Lawmakers upset over Exelon's handling of refueling project

PHILADELPHIA (KYW Newsradio) — Lawmakers continue to express frustration over what they call "corporate irresponsibility" on the part of Exelon, in how they’re handling the refueling project at the Limerick nuclear power plant. 

"My experience has been incredibly disappointing and frustrating," said State Senator Katie Muth, who represents parts of Montgomery, Chester and Berks counties around Limerick Generating Station.

In the past, she said, Exelon gave plenty of heads-up about refueling projects, which typically were in June. But this year, Muth said she didn’t find out until just days before it was to begin.

"And knowing the intricate workforce that needed to come in and fuel rods," she explained, "I then realized to stop it or push it back to the summer pretty much became a non-existent option."

Muth said she was told the project would start March 29, but when she and other lawmakers started asking questions, they learned it started March 27 instead.

"When you start refueling that Friday night and say you’re doing it Sunday, I think it’s pretty obvious what’s going on," she said.

Muth joined Montgomery County commissioners and Congresswoman Madeleine Dean in calling for Exelon to be more forthcoming with information they all say is crucial to protecting not only workers at the plant, but also residents across the region.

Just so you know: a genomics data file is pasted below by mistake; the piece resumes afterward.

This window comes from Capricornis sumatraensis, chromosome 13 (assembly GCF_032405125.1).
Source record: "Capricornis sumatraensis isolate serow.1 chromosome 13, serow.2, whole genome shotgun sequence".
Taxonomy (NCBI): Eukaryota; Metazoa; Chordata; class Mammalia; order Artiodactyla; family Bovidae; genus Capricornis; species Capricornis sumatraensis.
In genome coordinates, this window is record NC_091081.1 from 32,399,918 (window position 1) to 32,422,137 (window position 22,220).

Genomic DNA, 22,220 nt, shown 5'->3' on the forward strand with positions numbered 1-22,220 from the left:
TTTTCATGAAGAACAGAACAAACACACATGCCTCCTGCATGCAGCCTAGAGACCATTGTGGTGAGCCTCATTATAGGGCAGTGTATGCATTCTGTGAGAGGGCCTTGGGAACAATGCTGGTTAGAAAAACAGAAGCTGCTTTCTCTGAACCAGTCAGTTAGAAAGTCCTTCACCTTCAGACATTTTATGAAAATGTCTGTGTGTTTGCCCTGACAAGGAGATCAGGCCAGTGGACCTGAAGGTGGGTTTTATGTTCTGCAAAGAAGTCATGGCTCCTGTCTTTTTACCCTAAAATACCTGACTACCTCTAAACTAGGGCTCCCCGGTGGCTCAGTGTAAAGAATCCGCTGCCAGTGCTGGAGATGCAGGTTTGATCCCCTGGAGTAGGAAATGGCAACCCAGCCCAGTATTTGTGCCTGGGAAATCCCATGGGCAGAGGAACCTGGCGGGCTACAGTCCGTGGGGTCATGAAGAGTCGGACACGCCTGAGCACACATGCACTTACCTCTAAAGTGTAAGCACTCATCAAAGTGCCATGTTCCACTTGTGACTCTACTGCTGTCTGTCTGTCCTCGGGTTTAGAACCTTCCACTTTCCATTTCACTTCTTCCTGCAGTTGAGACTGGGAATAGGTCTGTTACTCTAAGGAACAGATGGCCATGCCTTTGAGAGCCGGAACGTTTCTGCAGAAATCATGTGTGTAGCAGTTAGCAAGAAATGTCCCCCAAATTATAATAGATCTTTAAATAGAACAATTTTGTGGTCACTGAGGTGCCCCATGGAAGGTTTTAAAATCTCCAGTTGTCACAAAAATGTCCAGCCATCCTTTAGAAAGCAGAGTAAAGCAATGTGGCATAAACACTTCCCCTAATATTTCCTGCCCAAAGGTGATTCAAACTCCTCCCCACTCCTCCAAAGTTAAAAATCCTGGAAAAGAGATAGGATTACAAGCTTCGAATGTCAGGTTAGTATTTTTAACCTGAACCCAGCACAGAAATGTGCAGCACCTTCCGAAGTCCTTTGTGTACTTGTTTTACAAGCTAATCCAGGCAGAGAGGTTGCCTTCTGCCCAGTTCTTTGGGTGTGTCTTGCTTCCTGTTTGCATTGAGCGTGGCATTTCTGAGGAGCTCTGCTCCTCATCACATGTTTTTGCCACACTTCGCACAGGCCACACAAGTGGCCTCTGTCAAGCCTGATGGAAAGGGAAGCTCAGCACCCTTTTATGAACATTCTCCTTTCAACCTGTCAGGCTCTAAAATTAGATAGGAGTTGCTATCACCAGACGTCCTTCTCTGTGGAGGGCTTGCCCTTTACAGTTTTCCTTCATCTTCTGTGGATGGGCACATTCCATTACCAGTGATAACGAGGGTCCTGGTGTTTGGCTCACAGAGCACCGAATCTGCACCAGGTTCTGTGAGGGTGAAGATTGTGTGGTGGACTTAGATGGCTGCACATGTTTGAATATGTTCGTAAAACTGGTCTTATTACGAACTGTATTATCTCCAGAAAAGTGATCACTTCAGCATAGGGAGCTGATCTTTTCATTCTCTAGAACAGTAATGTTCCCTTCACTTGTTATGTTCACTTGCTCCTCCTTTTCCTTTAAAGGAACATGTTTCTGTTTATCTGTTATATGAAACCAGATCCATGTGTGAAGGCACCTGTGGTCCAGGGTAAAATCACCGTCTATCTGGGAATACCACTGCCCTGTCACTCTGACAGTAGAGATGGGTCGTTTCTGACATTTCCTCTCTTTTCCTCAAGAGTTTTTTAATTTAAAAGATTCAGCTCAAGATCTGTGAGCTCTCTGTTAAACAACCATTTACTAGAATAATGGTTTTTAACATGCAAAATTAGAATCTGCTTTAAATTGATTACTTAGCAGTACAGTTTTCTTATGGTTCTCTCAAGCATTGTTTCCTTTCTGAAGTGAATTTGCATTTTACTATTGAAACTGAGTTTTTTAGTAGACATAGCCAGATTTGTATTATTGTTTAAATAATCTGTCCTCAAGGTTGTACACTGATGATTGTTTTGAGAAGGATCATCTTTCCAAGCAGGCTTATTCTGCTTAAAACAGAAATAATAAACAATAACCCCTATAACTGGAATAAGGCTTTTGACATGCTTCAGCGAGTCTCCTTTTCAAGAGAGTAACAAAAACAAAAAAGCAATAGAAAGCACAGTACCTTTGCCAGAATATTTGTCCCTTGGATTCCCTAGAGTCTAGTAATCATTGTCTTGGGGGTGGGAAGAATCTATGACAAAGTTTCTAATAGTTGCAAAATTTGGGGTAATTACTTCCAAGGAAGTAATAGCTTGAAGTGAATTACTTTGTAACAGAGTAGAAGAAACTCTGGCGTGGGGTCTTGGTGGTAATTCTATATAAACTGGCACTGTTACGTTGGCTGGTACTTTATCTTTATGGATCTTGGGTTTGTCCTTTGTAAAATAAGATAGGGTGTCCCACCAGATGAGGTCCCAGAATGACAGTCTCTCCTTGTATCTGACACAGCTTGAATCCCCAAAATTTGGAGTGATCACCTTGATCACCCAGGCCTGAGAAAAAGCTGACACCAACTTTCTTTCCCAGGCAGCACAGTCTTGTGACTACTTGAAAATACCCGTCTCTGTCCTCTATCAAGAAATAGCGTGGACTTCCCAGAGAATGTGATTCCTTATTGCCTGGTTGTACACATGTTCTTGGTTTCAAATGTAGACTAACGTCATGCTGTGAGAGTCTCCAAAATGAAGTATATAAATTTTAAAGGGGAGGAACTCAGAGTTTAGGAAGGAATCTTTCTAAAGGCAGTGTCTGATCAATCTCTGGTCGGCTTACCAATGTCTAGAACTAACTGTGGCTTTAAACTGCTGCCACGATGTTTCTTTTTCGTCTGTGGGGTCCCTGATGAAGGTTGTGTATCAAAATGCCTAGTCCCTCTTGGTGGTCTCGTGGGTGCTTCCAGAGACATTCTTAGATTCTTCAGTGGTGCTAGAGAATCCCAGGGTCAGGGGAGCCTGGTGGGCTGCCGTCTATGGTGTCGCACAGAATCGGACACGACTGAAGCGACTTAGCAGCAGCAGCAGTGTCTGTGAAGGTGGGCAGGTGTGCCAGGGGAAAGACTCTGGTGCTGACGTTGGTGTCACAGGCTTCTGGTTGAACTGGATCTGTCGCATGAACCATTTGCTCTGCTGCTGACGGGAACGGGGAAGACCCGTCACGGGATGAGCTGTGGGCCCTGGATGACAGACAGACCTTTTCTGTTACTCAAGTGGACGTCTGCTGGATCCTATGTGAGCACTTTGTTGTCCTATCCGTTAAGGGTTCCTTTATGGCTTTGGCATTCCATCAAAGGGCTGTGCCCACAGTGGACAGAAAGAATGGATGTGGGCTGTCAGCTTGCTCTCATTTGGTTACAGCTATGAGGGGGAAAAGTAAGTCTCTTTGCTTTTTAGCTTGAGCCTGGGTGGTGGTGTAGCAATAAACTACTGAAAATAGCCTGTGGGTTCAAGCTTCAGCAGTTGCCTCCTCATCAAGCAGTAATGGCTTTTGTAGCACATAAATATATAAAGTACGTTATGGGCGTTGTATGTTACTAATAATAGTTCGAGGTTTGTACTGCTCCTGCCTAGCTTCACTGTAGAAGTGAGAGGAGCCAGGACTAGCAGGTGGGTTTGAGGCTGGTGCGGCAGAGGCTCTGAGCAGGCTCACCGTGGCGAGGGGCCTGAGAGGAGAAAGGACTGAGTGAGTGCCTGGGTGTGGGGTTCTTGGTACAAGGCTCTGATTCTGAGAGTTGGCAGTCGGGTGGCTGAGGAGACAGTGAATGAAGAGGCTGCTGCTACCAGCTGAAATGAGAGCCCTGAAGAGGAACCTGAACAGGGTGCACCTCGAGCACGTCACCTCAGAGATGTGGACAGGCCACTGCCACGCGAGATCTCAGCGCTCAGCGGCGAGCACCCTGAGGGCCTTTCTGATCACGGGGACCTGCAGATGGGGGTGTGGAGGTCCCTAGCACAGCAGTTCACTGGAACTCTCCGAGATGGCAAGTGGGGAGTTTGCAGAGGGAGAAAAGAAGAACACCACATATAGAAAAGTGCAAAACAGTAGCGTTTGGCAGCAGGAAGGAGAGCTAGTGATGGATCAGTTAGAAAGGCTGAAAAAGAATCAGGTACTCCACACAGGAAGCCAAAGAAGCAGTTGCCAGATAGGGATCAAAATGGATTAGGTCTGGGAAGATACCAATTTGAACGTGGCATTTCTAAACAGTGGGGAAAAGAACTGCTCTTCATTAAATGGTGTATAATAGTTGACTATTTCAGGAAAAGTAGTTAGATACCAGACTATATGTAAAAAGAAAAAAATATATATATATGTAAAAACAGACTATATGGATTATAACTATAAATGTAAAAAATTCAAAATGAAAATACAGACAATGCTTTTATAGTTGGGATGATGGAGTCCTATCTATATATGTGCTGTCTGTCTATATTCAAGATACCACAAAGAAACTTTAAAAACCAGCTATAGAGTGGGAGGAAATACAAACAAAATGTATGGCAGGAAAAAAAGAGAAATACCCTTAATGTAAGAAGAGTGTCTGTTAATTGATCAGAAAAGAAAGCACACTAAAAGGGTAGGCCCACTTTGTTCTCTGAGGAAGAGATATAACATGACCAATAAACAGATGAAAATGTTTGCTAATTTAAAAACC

That includes specific locations of where the hundreds of out-of-state workers are staying, as they’ve learned there are more than 40 locations in Montgomery, Chester, and Berks counties, including Airbnbs, campsites, and other rentals.

"And now we have no idea if someone is sent home if they’re symptomatic, what does home mean?" she asked.

Muth said she still hasn’t heard from Exelon if they are paying workers who are isolated after testing positive or who are quarantined with symptoms or after possible exposure.

She also wants Exelon to commit to quarantining workers for 14 days before moving on the next refueling site, something she says so far the company has refused to do.

"Really, it’s insulting that you want to come into our community, put us at harm. You have the money to reduce harm, you’re not taking the steps that we’re asking you to," Muth said.

Exelon has not responded with information about how many employees or contractors have been sent home with either symptoms or positive coronavirus tests. The company also hasn't said if it plans to pay workers and contractors who have to isolate or quarantine because of the disease.